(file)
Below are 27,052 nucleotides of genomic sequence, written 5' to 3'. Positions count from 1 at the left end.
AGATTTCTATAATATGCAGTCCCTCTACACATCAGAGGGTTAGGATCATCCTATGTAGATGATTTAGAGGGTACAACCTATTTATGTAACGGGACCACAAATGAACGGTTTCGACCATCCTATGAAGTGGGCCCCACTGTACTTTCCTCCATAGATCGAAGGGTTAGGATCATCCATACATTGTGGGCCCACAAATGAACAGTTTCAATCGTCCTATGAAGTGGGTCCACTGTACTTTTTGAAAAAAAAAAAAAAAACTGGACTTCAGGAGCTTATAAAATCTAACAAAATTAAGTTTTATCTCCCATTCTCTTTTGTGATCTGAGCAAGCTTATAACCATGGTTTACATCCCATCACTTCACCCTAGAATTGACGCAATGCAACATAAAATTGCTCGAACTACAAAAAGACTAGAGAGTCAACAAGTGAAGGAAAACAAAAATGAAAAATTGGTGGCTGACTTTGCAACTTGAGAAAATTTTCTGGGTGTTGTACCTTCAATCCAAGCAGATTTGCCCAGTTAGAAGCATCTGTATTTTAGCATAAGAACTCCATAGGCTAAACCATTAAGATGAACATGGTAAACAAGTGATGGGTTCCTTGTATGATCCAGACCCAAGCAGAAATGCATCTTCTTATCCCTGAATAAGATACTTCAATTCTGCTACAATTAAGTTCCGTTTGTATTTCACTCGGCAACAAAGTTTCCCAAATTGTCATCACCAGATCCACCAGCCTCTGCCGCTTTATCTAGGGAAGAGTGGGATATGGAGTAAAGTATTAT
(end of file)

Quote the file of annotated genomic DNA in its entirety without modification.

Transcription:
Below are 27,052 nucleotides of genomic sequence, written 5' to 3'. Positions count from 1 at the left end.
AGATTTCTATAATATGCAGTCCCTCTACACATCAGAGGGTTAGGATCATCCTATGTAGATGATTTAGAGGGTACAACCTATTTATGTAACGGGACCACAAATGAACGGTTTCGACCATCCTATGAAGTGGGCCCCACTGTACTTTCCTCCATAGATCGAAGGGTTAGGATCATCCATACATTGTGGGCCCACAAATGAACAGTTTCAATCGTCCTATGAAGTGGGTCCACTGTACTTTTTGAAAAAAAAAAAAAAAACTGGACTTCAGGAGCTTATAAAATCTAACAAAATTAAGTTTTATCTCCCATTCTCTTTTGTGATCTGAGCAAGCTTATAACCATGGTTTACATCCCATCACTTCACCCTAGAATTGACGCAATGCAACATAAAATTGCTCGAACTACAAAAAGACTAGAGAGTCAACAAGTGAAGGAAAACAAAAATGAAAAATTGGTGGCTGACTTTGCAACTTGAGAAAATTTTCTGGGTGTTGTACCTTCAATCCAAGCAGATTTGCCCAGTTAGAAGCATCTGTATTTTAGCATAAGAACTCCATAGGCTAAACCATTAAGATGAACATGGTAAACAAGTGATGGGTTCCTTGTATGATCCAGACCCAAGCAGAAATGCATCTTCTTATCCCTGAATAAGATACTTCAATTCTGCTACAATTAAGTTCCGTTTGTATTTCACTCGGCAACAAAGTTTCCCAAATTGTCATCACCAGATCCACCAGCCTCTGCCGCTTTATCTAGGGAAGAGTGGGATATGGAGTAAAGTATTAT